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LABELS: Arthaus
WORKS: Semiramide
PERFORMER: June Anderson, Marilyn Home, Stanford Olsen; Metropolitan Opera Chorus & Orchestra/James Conlon; dir. John Copley (NewYork Metropolitan Opera, 1990)
The last of his operas composed for Italy Rossini’s Babylonian epic of crossed loves and murky pasts provided the occasion for some of his grandest structures and most opulent vocal writing. This 1990 Met staging gives it the Cecil B deMille treatment visually, and if John Copley’s production is static there’s no denying the old-fashioned magnificence of sets and costumes.


The cast is led by the post-Sutherland Semiramide of June Anderson, who’s not always quite in tune and as an actress is limited, but she can certainly get around the notes. The role of her warrior son (and nearly lover) Arsace was a Marilyn Home speciality, and she does not disappoint in her majestic, high-powered interpretation. Stanford Olsen is correct but stiff as the visiting Indian king Idreno, Samuel Ramey absolutely in his element as the power-hungry Assur. James Conlon conducts with plenty of concern for the intricate detail of the score.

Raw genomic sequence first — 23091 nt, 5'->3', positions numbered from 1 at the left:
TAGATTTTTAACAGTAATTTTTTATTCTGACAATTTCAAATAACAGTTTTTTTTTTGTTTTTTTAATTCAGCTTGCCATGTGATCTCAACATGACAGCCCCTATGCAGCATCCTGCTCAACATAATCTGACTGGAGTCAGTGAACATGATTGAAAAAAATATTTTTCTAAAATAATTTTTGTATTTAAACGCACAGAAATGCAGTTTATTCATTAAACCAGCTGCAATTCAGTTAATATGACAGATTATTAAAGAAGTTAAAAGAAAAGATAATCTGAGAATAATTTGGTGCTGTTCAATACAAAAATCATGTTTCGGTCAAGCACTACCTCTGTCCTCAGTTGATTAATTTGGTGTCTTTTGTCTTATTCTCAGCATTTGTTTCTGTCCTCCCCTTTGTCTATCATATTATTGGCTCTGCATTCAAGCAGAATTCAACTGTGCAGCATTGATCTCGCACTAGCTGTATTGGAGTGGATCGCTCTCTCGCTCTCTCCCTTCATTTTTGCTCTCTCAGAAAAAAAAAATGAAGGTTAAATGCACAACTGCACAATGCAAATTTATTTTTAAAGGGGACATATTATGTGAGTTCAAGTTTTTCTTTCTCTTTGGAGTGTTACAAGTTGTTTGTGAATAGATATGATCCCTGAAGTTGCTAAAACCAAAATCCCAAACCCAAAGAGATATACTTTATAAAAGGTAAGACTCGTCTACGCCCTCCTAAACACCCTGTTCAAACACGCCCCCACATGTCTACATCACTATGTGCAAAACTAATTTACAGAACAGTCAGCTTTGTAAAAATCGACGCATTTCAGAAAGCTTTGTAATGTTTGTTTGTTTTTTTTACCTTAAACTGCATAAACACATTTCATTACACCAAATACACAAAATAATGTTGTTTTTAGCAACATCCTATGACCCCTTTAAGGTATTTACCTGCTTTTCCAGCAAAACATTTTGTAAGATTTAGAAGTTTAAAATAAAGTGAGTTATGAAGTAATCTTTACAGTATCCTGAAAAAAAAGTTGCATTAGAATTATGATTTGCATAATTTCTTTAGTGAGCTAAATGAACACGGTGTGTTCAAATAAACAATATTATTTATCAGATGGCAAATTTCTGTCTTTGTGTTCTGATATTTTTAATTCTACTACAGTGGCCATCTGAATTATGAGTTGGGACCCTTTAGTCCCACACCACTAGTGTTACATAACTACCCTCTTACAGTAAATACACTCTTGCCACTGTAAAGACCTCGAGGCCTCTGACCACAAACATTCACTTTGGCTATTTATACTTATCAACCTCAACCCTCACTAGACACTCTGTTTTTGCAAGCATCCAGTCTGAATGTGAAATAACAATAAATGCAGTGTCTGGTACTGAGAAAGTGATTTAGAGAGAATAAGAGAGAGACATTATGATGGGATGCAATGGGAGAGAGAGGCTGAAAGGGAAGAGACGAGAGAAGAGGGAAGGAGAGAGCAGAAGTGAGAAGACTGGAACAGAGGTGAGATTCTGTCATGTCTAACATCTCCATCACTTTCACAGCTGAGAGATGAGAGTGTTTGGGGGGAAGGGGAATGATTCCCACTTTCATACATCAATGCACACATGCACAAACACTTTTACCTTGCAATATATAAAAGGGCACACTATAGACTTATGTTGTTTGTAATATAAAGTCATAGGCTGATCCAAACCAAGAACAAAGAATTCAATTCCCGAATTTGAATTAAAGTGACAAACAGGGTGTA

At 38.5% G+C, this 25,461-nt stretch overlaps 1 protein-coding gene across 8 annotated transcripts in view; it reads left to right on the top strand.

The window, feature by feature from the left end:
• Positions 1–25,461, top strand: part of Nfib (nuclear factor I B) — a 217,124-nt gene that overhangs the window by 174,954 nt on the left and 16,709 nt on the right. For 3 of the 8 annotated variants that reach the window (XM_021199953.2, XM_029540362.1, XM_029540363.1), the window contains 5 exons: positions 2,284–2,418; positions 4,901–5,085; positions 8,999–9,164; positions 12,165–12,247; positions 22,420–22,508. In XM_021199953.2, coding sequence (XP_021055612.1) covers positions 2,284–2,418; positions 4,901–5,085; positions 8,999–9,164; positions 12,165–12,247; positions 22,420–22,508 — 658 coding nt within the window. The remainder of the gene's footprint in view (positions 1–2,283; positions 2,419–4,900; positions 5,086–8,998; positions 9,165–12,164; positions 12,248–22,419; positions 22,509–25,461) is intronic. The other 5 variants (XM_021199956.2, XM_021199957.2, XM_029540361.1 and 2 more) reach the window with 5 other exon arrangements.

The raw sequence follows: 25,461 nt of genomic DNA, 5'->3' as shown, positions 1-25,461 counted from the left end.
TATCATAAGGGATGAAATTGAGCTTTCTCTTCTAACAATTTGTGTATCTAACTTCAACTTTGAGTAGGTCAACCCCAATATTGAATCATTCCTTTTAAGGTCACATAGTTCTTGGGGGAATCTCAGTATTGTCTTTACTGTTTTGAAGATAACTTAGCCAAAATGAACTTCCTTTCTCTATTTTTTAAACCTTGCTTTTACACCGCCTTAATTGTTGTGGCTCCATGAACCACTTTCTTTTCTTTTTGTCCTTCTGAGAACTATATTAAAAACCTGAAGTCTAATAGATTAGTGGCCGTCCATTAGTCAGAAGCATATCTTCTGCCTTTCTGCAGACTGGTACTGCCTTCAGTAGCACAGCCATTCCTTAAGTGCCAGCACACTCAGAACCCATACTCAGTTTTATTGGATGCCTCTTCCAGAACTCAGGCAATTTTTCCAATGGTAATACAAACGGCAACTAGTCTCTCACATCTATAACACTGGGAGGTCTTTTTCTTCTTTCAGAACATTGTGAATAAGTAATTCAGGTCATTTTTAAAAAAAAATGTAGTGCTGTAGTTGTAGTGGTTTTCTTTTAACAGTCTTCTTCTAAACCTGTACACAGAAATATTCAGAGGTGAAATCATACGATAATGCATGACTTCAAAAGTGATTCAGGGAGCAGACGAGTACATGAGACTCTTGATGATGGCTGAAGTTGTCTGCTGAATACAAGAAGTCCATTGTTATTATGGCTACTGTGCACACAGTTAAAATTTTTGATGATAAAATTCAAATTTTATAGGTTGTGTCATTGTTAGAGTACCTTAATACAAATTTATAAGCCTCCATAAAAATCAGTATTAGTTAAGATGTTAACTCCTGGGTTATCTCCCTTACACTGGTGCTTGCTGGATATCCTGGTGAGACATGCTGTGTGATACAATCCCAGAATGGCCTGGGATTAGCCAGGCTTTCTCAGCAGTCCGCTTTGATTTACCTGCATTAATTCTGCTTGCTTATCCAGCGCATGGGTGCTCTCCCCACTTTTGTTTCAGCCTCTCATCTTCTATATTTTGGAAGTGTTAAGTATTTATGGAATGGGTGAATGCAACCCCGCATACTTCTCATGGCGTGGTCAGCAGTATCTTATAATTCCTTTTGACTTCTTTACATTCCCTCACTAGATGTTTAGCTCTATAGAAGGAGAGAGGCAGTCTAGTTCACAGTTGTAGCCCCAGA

It’s a long piece and the two discs contain little more than the opera and a trailer, but there are worthwhile booklet articles on Rossini, the piece and the production, with biographies of the main participants. George Hall